From Tax Consulting SA: It has long been on the cards that the South African Revenue Service (Sars) should upgrade their systems and modernise the fact of tax in South Africa. This would enable the easier facilitation of compliance for the country’s growing tax base.
Sars Version 2.0
Earlier this year, SARS Commissioner Edward Kieswetter revealed SARS’ intention of increasing its spend on Information and Communications Technology (ICT) by 2% in the 2021/2022 fiscal year. The aim is to aid in creating the “re-imagined Sars of the future”, which was previously alluded to in the 2021 Budget Speech by the then Finance Minister, Tito Mboweni.
In the months following these statements, Sars demonstrated the need for this technological upgrade when it was unsuccessful in the timeous migration of its systems away from the Adobe Flash Player programme. Sars’ ICT structures came under scrutiny, with the need to align these with international best practices being more prevalent than ever before.
Filling the gaps
From a human capital perspective, Sars’ technological usage, or lack thereof, can be attributed to the shortage of skilled and experienced individuals, due to the mass exodus from the revenue authority to the private sector, or abroad.
This being said, the mass exodus is nothing new, and has been the case for at least the last decade, something which should have been handled by SARS as and when it happened. It is of pivotal importance that this be resolved immediately as noted by Kieswetter in October of 2020 when Sars’ recruitment drive was first brought into the limelight. Kieswetter once again enforced the importance of filling these critical vacancies in mid-2021.
This announcement follows heavy international scrutiny on Sars’ ICT structures, to which Kieswetter responded that Sars’ recruitment drive has a keen focus on areas such as IT and data management, not to mention legal specialist services. Filling these vacancies will not only aid in the upgrading of ICT structures and protocols but will also align with Sars’ vision of artificial intelligence supporting their “strategic intent for voluntary compliance”.
Ghosts of taxes past, present and future
The full implementation of Sars’ action plan is anticipated to take place over the next three years; however, there will still be ramifications for non-compliant taxpayers in the shorter term.
In a recent media release Kieswetter warned taxpayers that, even though SARS is currently under-manned and their ICT is a work-in-progress, the revenue authority still has the capability to detect non-compliance. They can make it costly for taxpayers who chooses not to remedy their compliance status upon it being brough to their attention.
This non-compliance drive means Sars will increasingly focus on tax errors, bringing in the element of negligence to ensure tax dodgers, be it intentionally or negligently, face the correct and proportionate sanctions at the hands of the revenue authority.
Kieswetter has assured the public that this is by no means a free-for-all, but instead an exercise in accountability, through which the revenue authority must still prove wilfulness or intent, beyond a reasonable doubt.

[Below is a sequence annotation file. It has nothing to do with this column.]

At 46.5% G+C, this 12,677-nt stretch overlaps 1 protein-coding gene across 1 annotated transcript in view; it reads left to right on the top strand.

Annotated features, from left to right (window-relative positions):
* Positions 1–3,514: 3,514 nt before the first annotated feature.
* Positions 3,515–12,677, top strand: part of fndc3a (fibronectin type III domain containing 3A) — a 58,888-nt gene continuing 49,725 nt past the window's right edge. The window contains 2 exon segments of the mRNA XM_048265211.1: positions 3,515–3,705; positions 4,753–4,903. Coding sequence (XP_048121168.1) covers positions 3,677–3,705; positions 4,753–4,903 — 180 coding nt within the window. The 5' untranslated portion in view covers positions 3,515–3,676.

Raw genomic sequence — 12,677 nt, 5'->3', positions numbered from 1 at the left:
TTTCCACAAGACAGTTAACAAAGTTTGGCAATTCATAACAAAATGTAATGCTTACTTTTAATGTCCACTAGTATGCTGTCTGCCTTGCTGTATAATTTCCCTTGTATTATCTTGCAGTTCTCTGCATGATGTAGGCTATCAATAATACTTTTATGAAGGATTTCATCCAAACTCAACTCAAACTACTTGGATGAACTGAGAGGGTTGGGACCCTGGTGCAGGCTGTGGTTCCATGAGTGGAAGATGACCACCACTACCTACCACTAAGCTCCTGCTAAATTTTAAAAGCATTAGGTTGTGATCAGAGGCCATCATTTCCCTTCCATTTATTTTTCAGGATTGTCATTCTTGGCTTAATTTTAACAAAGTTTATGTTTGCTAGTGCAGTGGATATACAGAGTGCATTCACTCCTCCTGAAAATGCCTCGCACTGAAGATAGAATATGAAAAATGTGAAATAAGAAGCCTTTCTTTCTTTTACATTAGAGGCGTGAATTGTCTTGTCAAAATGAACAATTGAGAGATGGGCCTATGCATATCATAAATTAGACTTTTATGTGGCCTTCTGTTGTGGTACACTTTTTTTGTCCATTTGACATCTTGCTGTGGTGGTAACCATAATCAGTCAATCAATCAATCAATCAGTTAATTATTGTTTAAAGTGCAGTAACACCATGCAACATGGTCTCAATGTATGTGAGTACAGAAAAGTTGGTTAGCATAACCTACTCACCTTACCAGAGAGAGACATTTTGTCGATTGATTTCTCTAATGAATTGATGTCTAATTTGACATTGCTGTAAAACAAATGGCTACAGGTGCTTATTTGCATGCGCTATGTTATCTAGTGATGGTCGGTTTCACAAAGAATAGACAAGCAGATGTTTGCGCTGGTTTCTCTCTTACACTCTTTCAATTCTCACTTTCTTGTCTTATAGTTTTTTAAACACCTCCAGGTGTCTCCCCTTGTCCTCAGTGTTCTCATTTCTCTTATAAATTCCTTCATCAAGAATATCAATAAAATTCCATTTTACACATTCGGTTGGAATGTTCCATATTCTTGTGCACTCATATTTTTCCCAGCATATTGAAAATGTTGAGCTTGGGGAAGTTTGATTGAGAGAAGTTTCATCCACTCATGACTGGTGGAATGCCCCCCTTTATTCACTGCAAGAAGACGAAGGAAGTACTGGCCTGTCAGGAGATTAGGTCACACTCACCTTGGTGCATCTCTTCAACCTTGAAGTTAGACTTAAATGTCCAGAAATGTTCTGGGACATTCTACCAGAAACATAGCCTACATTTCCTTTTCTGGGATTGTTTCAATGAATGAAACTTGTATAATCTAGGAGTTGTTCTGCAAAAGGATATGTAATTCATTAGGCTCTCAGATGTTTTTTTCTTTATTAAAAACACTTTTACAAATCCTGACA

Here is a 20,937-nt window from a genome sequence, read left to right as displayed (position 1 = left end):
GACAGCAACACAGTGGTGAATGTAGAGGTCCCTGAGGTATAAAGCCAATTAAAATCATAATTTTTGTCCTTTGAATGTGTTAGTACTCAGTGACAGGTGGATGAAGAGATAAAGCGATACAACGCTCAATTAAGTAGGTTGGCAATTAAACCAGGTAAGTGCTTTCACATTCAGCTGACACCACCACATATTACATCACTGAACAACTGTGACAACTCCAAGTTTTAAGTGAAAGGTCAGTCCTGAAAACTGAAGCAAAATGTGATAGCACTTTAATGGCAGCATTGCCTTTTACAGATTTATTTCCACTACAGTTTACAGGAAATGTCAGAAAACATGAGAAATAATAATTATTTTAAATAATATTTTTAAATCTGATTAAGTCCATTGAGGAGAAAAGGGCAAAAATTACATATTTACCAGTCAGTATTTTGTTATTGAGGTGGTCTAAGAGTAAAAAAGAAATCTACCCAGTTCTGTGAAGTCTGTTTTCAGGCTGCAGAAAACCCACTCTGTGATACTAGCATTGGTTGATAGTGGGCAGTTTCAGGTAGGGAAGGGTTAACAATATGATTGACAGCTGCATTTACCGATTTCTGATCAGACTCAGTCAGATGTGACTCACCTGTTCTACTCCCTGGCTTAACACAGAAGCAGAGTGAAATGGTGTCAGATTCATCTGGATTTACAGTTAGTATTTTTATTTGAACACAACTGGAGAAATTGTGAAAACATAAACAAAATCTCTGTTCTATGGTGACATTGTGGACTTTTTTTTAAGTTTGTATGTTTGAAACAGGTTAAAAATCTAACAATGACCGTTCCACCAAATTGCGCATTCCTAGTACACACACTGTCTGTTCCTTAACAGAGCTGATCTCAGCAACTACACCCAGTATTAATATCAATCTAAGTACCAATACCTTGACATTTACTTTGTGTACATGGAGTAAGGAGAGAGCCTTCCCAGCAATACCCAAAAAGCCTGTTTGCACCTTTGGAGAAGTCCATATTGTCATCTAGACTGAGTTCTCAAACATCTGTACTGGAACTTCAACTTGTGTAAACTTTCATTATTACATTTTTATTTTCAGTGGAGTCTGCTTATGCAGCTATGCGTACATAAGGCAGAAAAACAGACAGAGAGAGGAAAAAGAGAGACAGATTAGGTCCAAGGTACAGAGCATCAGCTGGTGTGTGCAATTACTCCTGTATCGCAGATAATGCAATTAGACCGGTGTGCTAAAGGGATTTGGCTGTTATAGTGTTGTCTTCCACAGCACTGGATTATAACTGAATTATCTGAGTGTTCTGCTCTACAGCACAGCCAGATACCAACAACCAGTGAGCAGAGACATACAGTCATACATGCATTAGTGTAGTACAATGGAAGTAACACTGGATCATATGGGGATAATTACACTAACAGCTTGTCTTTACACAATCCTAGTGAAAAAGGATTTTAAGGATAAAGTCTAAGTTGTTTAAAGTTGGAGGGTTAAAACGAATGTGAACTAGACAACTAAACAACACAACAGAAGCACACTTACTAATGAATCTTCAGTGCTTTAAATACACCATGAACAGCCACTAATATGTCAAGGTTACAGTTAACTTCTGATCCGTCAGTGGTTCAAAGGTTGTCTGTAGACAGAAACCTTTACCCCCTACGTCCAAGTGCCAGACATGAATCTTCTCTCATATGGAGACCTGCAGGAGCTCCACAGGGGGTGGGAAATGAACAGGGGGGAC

A level of solution-based thinking
Taxpayers wishing to rectify historical non-compliance by means of a voluntary disclosure of information, or ensure their current compliance record remains unblemished, there are various solutions available from a legal standpoint.
The most proactive way to affect this disclosure, is by means of a Voluntary Disclosure Programme (VDP) application. The VDP application allows you to legally declare any undeclared assets, but not be subject to the penalties which would generally stem from such a non-disclosure.
This is the first prize from a compliance perspective and should be considered as a priority for all taxpayers who have not yet received any formal correspondence from Sars, pin-pointing a specific liability owed.
Should the revenue authority discover this non-disclosure prior to the VDP application being submitted, there is still one final Hail-Mary, by means of a Compromise of Tax Debt application (the Compromise).
The Compromise is aimed at aiding taxpayers, both individual and corporate, to reduce their tax liability by means of a Compromise Agreement (“the Agreement”), which is entered into with SARS.
The result of entering into the Agreement, is having your tax liability greatly reduced, to an amount which is affordable to the taxpayer, granting a much-needed reprieve and aiding the taxpayer on the road to recovery.
Once the agreement is duly executed, and payment is made as proposed by the taxpayer, and accepted by Sars’ Compromise Committee, the balance of the liability due to Sars is written-off by the revenue authority.
The first-mover advantage
To protect yourself from Sars, it remains the best strategy to ensure compliance. Where you find yourself on the wrong side of Sars, there is a first mover advantage in seeking the appropriate tax advisory, ensuring the necessary steps are taken to protect both yourself and your bank balance from paying the price for what could be the smallest of mistakes. However, where things do go wrong, Sars must be engaged legally.
As a rule of thumb, all correspondence received from Sars should be immediately addressed by a qualified tax specialist or tax attorney, which will serve to safeguard taxpayers against Sars implementing collection measures. Being specialists in their own right, taxpayers will be correctly advised on the most appropriate solution to ensure tax compliance.